Media Portrayal of Blacks in an Ever-Changing Society
One hindrance that has plagued mankind since the dawn of time is the way we as human beings deal with differences among our cultures, societies, and color. Although the American society has taken great steps in combating this chauvinistic concept, prejudicial views of black culture are still prevalent among even the most open-minded individuals. They are engrained in our minds in some form or another, and many times are subconscious. Tolerance is the 21st century answer to this issue, but that was not always the case, even in the media, an establishment intended to entertain the public as a whole. This paper will discuss the following question: why is priming still used to stereotype black culture in American media when we live in a time where egalitarian norms have made it unfavorable to appear prejudiced? In essence, I want to understand why the media still portrays blacks to fit their historical stereotypes, even though we live in a colorblind nation. It is an important question because this stereotyping contradicts the values and beliefs of the majority of American citizens and the way we want to advance as an open-minded society. History of Stereotyping
To begin answering this question, we must first look at the history of how black stereotypes were used in the media, beginning with entertainment. Nineteenth and early twentieth century plays featured black characters, played by white actors, and usually took the part of a few major stereotypes: the caretaker, or black woman who took care of household chores of whites, the incompetent buffoon who had difficulty assimilating in a white society because of his stupidity, and the aggressive and disorderly black who disrupted the peaceful white society (Dixon). More often than not, these stereotypes fit the culture of the south rather than the north, simply because of geographic and economic factors. Even in literature, blacks were portrayed as dimwitted, lazy creatures that lacked morals and standards (Wilson). One of the most famous ways blacks were portrayed in the media in the nineteenth and twentieth century was the application of black makeup to white actors, who acted as one of the aforementioned roles in performances. “Blackface” as it was called, was used up to World War I, when black actors began taking the stage, although limited to the roles they could play (Bellanta). Up until the 1950’s, blacks were still heavily stereotyped in the media. This early priming set the stage for new mediums to depict these stereotypes, mainly in television and advertising. Blacks in Advertising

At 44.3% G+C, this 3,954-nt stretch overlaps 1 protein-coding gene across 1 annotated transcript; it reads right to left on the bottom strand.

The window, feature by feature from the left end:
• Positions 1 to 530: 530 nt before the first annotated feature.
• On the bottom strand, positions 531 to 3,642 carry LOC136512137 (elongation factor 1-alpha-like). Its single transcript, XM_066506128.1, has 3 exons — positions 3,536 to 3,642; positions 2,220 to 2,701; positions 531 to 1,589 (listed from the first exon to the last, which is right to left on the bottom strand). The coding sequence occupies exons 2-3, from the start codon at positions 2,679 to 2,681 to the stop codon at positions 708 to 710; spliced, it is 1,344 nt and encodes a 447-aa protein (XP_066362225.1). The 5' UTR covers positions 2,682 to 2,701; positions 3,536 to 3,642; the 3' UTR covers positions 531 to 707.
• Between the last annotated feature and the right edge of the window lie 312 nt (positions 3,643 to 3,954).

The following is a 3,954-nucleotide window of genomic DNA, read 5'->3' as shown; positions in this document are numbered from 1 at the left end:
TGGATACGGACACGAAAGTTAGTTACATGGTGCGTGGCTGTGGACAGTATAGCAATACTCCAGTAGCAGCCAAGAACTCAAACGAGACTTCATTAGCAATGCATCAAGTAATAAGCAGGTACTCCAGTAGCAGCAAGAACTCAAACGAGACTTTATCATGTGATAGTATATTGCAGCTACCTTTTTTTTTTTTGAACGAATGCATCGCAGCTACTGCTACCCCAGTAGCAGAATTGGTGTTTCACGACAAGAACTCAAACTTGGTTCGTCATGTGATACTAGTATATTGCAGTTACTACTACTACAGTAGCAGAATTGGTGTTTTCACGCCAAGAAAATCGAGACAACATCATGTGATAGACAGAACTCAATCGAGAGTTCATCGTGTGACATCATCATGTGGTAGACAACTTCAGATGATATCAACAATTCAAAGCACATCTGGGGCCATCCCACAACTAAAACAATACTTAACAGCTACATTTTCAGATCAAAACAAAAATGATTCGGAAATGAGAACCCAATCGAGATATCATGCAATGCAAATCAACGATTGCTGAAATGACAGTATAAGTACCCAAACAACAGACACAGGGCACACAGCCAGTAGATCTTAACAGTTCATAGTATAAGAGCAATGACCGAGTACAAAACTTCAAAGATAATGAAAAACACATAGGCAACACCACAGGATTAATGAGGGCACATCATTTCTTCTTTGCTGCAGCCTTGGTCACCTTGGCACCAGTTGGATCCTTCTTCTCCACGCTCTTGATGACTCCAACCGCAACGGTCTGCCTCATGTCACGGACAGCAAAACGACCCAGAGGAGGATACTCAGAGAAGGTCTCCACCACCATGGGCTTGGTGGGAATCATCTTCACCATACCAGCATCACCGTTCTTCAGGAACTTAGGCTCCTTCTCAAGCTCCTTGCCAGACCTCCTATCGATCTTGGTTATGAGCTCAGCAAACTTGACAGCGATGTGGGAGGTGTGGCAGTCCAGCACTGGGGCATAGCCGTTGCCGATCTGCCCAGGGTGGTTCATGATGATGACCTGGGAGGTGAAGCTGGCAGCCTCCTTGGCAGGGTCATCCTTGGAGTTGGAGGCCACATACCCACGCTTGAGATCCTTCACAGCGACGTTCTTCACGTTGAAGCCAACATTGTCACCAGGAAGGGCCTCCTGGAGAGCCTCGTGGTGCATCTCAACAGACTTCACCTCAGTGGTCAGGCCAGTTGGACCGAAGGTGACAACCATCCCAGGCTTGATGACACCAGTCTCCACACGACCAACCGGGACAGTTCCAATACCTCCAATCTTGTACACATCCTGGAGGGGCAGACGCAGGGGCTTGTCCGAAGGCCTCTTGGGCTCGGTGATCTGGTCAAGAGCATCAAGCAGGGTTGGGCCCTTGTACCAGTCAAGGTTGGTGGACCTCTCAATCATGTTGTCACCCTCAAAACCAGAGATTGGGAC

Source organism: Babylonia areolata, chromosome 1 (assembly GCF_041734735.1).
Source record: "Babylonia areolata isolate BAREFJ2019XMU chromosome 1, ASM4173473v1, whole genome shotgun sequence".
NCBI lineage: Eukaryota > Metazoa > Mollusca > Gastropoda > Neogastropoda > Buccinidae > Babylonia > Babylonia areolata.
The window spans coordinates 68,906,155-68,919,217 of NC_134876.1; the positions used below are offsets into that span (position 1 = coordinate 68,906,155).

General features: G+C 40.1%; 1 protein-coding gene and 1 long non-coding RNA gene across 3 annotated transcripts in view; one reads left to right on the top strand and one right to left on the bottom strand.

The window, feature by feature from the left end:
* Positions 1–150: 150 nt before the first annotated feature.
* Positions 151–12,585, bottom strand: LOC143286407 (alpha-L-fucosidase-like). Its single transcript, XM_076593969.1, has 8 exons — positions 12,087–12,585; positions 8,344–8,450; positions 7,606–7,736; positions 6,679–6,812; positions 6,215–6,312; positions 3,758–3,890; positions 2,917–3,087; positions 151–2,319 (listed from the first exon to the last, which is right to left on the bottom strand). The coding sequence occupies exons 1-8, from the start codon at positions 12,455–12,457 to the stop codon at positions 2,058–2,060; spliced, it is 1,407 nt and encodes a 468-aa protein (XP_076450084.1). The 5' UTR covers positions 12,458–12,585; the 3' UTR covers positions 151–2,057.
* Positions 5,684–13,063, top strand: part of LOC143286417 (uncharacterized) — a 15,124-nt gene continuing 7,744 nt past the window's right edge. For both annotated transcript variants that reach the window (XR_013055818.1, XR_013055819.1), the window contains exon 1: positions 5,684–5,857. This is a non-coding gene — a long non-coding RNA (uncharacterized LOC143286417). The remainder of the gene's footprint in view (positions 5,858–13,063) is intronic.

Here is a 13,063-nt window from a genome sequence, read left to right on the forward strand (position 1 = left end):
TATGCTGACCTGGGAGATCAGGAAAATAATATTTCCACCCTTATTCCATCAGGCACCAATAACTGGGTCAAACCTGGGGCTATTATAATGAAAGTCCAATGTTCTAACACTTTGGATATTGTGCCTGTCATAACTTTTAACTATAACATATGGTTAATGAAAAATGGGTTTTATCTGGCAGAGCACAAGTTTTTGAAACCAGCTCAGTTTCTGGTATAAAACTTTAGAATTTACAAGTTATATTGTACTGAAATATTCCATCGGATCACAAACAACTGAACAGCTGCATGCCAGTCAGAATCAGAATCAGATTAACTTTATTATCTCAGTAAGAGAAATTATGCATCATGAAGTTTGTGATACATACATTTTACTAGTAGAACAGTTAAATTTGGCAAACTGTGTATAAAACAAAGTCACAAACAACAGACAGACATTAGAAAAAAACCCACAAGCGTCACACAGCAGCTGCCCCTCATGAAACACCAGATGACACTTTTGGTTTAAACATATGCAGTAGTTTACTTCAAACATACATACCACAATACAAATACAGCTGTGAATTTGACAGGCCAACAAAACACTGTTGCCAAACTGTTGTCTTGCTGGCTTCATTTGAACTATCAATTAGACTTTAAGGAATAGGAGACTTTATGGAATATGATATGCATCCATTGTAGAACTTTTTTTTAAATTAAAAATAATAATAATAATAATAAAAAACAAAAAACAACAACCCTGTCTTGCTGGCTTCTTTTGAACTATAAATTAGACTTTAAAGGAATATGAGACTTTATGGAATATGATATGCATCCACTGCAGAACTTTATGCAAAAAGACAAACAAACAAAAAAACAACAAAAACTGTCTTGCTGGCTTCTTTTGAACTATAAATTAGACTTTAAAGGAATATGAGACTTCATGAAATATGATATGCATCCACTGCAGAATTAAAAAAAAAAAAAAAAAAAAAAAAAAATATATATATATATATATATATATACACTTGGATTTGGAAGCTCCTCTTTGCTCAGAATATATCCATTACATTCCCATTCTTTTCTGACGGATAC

We are now able to look at how priming was and still is used in television advertising, beginning in the 1950’s when television became a mass medium. Although we sometimes do not realize it, stereotypical advertisements are quite prevalent in today’s media. Take one look at Aunt Jemima, the infamous maple syrup lady. She clearly represents the “mammy” stereotype; a polite, calm, down home southern maid who merrily lives to serve others. The marketers goal is to prime us to imagine a sweet tempered mother figure serving us breakfast when we think of pancakes and maple syrup. Quaker Oats is not the only conglomerate that is priming us with stereotypes through advertisements. Before the black civil rights movement, it was commonplace in the south to call an older black man “uncle” as a sign of disrespect (Witherspoon). Uncle Ben’s rice products feature a grinning elderly black man with a suit and a bow tie. Uncle Ben represents the stereotypical post-Civil War well dressed subservient attendant who catered to the every wish of his white overseer. In this instance, the advertisers of Uncle Ben’s Rice Bowls prime the public to believe we are being served by Uncle Ben because the meal is quick easy to make. Based on stereotypes we have learned throughout our lives, this image and label strengthens our predispositions, and makes us think...
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